Having established that God is absolute perfection and stands as the fundamental principle by which all else has its origin, meaning, and purpose; we understand that “His eternal word stands firm in heaven. His faithfulness extends to every generation, and is as enduring as the earth He created. God’s regulations remain true to this day, and because this is true, ‘everything serves’ God and His plans.” (Psalms 119:89-91)
A servant is one under the authority of another. As the Psalmist indicates, we along with all else which has its origin, meaning, and purpose established in Him, serve God. Now consider the parable Jesus told concerning the ‘rich man’ going on a long journey and entrusting his great wealth to His servants. All three received something of great value and it was given them ‘according to their abilities.’ The first two servants prove the wisdom of their master in that they each invested the wealth in which they were entrusted with an understanding of the ‘plans’ of their master. Each one was rewarded for their servant hood.
I want to focus now on the third servant. Many respond that this parable doesn’t apply to them because they choose not to believe in God or His Word. That is not true. Choosing to believe a lie does not remove the reality of all that exist being under the authority of God. Choosing to believe the lie that you can live separate from God’s will without dreadful consequences only positions you to lose even the immense worth of common grace. This common grace is what enables everyone, regardless of what they believe, to enjoy the Goodness of God. Common grace is all that restrains the full expression of human sinfulness. God has graciously given us a conscience, which enables us to know the difference between right and wrong and to some degree places moral constraints on evil behavior (Rom. 2:15). He sovereignly maintains order in human society through government (Rom. 13:1–5). He enables us to admire beauty and goodness (Ps. 50:2). He imparts numerous advantages, blessings, and signs of His kindness on both the believer and the unbeliever (Matt. 5:45). All of these things are the result of common grace, God’s goodness to mankind in general.
This common grace ought to be enough to move unbelievers to repentance and recognize their position under the authority of God. Paul rebukes these unbelievers when he writes, “Do you think lightly of the riches of His kindness and forbearance and patience, not knowing that the kindness of God leads you to repentance?” (Rom. 2:4). Even so, because of the selfishness of their hearts, the unbelievers despise the goodness of God.
Common grace does not pardon or redeem sinners, but it is nevertheless a sincere indication of God’s goodness towards mankind in general. Just as Paul also wrote, “In Him we live and move and exist… for we also are His offspring” (Acts 17:28). This takes into account all that exists and not just those who believe. God deals with us all as His offspring, all those made in His image. “The Lord is good to all, and His mercies are over all His works” (Ps. 145:9).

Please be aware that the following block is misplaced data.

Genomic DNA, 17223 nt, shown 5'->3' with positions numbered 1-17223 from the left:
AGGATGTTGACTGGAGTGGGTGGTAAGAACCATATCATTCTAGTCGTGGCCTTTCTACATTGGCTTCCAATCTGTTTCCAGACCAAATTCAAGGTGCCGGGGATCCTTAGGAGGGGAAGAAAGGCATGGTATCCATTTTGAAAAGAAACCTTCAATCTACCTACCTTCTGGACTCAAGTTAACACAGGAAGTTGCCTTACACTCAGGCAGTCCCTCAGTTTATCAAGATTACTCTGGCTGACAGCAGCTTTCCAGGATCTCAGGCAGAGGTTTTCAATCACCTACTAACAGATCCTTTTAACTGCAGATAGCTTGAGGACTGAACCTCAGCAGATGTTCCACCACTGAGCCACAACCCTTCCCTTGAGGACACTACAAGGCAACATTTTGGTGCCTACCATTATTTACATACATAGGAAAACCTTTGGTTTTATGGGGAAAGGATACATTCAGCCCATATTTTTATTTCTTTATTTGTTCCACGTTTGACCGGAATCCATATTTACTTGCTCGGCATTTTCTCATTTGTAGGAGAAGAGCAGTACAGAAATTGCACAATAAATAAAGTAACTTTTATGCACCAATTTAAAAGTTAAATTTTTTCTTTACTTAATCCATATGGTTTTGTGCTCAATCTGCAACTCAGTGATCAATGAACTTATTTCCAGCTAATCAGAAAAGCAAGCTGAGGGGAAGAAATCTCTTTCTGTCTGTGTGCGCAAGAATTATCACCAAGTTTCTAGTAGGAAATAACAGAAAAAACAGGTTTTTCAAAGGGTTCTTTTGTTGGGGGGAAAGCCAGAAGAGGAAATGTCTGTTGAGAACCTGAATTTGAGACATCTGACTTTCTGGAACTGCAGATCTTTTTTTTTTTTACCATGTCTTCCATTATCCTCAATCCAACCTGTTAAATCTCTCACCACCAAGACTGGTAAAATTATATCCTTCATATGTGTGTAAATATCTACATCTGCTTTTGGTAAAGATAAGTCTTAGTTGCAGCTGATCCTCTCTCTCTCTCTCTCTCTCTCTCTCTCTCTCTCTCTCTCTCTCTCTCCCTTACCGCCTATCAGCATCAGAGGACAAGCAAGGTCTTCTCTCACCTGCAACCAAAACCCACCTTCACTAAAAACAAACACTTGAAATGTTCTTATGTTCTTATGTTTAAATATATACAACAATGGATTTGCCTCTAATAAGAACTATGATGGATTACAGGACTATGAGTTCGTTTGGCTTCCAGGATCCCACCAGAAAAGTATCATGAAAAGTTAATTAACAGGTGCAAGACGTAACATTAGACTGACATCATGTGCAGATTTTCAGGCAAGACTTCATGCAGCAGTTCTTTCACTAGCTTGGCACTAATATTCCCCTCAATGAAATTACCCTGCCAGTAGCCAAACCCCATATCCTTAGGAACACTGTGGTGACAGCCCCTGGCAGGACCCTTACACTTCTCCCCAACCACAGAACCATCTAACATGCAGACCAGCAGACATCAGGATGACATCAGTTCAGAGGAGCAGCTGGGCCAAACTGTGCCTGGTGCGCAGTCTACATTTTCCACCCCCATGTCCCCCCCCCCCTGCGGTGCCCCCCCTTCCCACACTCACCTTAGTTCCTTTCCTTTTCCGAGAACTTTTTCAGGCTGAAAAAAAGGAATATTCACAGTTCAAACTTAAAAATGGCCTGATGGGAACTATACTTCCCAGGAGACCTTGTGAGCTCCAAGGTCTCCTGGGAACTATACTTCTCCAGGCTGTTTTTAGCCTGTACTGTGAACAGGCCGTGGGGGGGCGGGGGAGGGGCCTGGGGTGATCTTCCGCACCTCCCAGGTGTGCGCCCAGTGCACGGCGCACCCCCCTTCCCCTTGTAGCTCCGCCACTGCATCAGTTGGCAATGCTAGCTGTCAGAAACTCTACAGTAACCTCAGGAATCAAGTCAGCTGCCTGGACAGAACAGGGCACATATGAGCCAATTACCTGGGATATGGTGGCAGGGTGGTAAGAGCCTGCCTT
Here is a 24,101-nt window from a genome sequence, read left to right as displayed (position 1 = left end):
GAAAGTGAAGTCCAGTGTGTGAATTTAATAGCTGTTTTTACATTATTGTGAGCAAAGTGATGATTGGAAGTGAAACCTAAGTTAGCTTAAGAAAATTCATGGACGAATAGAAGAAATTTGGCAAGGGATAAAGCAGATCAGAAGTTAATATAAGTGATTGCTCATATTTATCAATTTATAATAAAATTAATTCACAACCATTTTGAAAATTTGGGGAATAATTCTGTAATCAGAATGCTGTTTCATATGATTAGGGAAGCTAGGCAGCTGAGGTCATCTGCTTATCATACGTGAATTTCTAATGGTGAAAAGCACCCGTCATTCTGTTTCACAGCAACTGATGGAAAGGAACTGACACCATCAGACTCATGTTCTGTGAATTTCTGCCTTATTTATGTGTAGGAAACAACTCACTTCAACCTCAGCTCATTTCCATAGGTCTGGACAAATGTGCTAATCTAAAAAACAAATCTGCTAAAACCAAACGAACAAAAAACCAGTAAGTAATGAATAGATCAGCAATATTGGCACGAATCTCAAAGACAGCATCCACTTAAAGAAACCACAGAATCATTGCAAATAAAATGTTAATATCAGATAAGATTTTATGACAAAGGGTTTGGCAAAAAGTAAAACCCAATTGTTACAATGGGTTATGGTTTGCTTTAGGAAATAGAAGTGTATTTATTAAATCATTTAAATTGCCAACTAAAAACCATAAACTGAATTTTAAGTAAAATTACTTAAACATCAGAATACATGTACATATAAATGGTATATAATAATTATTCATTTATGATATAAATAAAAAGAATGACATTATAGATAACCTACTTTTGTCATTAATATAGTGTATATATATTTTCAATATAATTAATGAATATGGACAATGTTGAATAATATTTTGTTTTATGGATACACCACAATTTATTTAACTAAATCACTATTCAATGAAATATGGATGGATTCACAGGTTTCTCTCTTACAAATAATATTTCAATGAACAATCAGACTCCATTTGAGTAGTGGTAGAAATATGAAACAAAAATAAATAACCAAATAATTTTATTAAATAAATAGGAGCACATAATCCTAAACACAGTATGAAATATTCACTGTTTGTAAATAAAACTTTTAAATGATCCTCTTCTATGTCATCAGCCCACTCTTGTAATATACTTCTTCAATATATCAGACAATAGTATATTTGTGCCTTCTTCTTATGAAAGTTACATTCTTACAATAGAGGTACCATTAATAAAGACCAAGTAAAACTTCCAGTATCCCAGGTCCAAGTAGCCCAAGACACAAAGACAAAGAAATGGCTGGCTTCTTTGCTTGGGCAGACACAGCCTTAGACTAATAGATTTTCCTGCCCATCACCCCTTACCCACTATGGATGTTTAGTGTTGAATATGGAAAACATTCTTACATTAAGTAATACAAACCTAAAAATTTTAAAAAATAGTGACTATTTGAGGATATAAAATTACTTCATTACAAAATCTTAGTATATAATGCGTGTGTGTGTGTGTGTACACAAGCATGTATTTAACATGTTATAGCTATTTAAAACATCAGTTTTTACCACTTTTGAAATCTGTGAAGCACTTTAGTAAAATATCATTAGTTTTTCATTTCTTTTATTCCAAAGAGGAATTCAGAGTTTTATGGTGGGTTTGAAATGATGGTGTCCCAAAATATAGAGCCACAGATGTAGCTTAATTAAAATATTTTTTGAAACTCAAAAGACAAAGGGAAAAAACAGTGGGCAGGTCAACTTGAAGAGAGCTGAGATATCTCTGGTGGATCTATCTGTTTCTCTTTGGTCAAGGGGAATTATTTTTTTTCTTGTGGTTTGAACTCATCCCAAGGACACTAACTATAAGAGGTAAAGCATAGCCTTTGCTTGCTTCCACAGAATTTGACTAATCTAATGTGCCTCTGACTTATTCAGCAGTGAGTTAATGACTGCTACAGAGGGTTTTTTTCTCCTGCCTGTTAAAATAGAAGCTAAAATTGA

If you question the love and goodness of God to us all, consider again the world in which we live; some say, “There’s a lot of evil and pain in this world.” The only reason evil and pain and heartache stand out so much is because there is also much love, joy and goodness. The only reason we recognize the horror is that God has graciously given us so much beauty. The only reason we feel the disappointment is there is so much in Jesus that satisfies, offering us rest.
When we understand as the first two servants did, that all of humanity is fallen and rebellious and unworthy of any blessing from God’s hand, it helps us realize how magnificent what He is graciously offering really is. “Because of the Lord’s great love we are not consumed, for His compassions never fail” (Lam. 3:22, NIV). And the only reason God ever gives us anything to laugh at, smile at, or enjoy is because He is a good and loving God. If He were not, we would be immediately consumed by His wrath.
Because the third servant chose to reject even the common grace of God, and buried the truth of its worth far from his heart; when he was judged by his own choice, as all under the authority of God will be, he lost even the common grace and received the consequence of his desire to live separate from God and His goodness for all eternity. (Matt 25:26-30, Rom 1:18-32)
I guess this is where ‘choose wisely’ is really important. You will get what your heart desires most… yourself or God?
“In that day, everyone in the land of Judah will sing this song: Our city is strong! We are surrounded by the walls of God’s salvation. Open the gates to all who are righteous; allow the faithful to enter.
You will keep in perfect peace all who trust in you, all whose thoughts are fixed on you!
Trust in the Lord always, for the Lord GOD is the eternal Rock. He humbles the proud and brings down the arrogant city. He brings it down to the dust.”
Praying 4 U
Written by David Brown: David Brown is a husband, father, grandfather, Pastor with a Masters of Religious Studies and a Professor of Philosophy and Comparative Religions. Dave is the Associate Pastor of Pemberton’s First Baptist Church.